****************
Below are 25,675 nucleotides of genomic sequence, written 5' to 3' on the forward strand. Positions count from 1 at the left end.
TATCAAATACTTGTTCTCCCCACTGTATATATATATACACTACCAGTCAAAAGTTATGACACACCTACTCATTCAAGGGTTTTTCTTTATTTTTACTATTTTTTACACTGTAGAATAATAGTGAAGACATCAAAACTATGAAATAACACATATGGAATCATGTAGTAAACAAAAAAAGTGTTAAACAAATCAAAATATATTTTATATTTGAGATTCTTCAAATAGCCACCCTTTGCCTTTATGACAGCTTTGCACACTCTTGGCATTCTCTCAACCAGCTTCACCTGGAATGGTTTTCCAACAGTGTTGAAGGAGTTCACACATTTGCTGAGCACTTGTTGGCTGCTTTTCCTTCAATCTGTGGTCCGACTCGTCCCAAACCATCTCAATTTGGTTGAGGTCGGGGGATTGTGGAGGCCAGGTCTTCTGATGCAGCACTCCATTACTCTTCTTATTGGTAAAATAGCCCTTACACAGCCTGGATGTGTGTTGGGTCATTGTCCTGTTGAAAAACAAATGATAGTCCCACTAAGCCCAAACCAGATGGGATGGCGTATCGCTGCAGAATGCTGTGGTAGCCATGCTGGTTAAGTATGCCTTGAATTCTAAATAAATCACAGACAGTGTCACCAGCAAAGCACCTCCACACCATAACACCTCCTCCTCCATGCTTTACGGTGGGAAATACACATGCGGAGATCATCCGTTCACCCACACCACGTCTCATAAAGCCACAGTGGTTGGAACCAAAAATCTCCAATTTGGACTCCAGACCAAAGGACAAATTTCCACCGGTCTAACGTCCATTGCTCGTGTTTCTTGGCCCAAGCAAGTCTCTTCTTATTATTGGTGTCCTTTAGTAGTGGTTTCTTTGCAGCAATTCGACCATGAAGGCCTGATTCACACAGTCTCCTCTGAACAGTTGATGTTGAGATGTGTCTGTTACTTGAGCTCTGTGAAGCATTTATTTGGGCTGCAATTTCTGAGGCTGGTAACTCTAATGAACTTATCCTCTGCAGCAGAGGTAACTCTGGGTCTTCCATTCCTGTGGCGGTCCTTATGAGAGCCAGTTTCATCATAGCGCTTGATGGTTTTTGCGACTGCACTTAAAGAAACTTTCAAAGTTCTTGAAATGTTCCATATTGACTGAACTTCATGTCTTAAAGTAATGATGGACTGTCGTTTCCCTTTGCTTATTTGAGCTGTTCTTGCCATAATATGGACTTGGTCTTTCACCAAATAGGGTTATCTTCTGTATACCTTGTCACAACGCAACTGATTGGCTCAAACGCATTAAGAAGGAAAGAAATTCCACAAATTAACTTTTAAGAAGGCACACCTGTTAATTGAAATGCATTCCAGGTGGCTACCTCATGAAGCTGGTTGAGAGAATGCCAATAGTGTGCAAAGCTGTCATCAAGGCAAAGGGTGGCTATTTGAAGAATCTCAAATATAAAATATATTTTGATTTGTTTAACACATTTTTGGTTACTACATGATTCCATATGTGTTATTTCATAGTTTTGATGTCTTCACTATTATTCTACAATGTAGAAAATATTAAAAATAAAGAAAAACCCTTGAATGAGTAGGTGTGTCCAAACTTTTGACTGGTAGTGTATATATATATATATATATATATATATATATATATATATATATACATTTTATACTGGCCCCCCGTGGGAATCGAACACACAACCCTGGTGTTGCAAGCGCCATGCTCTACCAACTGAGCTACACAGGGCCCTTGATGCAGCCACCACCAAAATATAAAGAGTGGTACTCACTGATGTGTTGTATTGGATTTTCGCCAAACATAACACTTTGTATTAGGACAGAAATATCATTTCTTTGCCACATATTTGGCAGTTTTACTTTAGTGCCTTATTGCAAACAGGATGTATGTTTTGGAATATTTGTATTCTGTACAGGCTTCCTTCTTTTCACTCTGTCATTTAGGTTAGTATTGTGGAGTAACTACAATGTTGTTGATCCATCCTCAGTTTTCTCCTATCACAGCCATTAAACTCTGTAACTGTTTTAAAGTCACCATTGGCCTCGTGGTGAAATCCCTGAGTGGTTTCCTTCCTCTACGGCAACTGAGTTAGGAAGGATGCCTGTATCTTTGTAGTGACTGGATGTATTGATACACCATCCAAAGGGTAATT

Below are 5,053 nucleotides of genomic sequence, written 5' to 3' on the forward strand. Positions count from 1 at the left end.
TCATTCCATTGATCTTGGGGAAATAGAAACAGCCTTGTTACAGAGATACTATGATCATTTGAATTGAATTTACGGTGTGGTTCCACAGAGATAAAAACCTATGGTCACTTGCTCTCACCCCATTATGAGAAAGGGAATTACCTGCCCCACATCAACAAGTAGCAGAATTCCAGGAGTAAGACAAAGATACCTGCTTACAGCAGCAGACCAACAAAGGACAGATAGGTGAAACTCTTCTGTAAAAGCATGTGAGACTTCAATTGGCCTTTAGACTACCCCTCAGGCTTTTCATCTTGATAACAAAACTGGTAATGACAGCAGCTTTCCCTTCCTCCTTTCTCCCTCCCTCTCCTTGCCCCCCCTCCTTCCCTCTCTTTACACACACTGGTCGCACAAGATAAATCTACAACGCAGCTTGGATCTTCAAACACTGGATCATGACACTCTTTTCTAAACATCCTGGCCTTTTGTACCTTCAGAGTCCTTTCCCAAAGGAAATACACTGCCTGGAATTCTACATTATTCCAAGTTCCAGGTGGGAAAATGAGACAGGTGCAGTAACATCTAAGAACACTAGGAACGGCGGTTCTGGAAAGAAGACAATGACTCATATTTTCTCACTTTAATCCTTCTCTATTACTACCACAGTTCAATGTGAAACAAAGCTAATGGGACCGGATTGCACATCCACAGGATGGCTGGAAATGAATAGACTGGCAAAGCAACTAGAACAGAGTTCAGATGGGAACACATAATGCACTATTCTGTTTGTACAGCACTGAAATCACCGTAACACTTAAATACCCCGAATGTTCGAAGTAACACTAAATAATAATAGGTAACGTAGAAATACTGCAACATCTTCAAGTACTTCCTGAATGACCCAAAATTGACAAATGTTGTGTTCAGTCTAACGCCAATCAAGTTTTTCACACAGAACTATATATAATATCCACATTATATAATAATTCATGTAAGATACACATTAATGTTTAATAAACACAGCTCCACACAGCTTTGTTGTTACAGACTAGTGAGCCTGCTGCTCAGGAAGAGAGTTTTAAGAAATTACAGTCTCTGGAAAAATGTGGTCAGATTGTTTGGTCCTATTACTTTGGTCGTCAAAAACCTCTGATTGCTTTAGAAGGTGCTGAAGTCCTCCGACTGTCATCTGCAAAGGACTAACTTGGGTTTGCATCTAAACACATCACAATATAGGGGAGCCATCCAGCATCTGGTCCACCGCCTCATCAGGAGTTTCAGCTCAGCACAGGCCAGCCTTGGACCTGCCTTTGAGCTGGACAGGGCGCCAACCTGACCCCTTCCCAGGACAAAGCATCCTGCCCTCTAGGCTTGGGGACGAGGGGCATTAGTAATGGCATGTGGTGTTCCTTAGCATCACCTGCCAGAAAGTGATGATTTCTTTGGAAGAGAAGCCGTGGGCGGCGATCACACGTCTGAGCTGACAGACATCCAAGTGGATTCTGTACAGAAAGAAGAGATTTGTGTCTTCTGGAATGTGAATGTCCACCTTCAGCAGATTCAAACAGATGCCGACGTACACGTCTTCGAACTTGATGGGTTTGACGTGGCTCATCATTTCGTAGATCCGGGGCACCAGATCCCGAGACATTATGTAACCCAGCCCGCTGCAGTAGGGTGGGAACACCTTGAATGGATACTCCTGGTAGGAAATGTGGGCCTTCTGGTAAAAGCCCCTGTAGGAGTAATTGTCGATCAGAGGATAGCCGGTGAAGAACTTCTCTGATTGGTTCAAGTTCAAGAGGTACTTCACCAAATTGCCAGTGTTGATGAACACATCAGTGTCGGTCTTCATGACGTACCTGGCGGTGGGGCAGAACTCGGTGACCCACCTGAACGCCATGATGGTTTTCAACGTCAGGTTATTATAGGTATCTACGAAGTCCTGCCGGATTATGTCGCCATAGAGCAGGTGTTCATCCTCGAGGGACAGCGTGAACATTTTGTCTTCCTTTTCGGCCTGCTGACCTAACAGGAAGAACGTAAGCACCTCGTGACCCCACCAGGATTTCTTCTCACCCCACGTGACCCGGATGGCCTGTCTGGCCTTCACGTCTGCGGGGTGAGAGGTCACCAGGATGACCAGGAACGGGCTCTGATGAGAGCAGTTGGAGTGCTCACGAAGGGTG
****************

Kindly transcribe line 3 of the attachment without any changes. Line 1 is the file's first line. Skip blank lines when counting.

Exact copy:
Below are 5,053 nucleotides of genomic sequence, written 5' to 3' on the forward strand. Positions count from 1 at the left end.